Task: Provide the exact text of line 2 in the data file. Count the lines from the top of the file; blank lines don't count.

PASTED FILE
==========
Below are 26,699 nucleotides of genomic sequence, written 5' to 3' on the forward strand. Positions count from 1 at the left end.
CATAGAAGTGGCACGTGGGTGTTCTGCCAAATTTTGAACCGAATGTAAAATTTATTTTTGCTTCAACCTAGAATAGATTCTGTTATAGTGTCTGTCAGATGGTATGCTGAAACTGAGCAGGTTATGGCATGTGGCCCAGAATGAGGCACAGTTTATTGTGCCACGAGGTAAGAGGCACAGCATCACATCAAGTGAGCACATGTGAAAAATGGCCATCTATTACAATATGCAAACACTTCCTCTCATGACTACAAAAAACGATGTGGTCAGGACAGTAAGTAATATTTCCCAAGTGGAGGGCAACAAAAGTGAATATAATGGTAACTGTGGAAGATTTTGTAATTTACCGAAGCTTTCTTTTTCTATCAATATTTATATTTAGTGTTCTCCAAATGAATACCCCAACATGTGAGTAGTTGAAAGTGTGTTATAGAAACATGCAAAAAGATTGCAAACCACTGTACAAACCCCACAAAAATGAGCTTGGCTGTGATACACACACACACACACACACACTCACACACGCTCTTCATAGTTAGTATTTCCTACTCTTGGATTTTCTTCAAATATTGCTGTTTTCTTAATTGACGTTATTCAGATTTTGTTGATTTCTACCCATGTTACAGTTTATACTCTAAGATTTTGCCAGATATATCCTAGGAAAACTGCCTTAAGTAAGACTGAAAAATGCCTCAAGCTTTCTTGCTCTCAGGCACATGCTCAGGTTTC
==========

CATAGAAGTGGCACGTGGGTGTTCTGCCAAATTTTGAACCGAATGTAAAATTTATTTTTGCTTCAACCTAGAATAGATTCTGTTATAGTGTCTGTCAGATGGTATGCTGAAACTGAGCAGGTTATGGCATGTGGCCCAGAATGAGGCACAGTTTATTGTGCCACGAGGTAAGAGGCACAGCATCACATCAAGTGAGCACATGTGAAAAATGGCCATCTATTACAATATGCAAACACTTCCTCTCATGACTACAAAAAACGATGTGGTCAGGACAGTAAGTAATATTTCCCAAGTGGAGGGCAACAAAAGTGAATATAATGGTAACTGTGGAAGATTTTGTAATTTACCGAAGCTTTCTTTTTCTATCAATATTTATATTTAGTGTTCTCCAAATGAATACCCCAACATGTGAGTAGTTGAAAGTGTGTTATAGAAACATGCAAAAAGATTGCAAACCACTGTACAAACCCCACAAAAATGAGCTTGGCTGTGATACACACACACACACACACACACTCACACACGCTCTTCATAGTTAGTATTTCCTACTCTTGGATTTTCTTCAAATATTGCTGTTTTCTTAATTGACGTTATTCAGATTTTGTTGATTTCTACCCATGTTACAGTTTATACTCTAAGATTTTGCCAGATATATCCTAGGAAAACTGCCTTAAGTAAGACTGAAAAATGCCTCAAGCTTTCTTGCTCTCAGGCACATGCTCAGGTTTC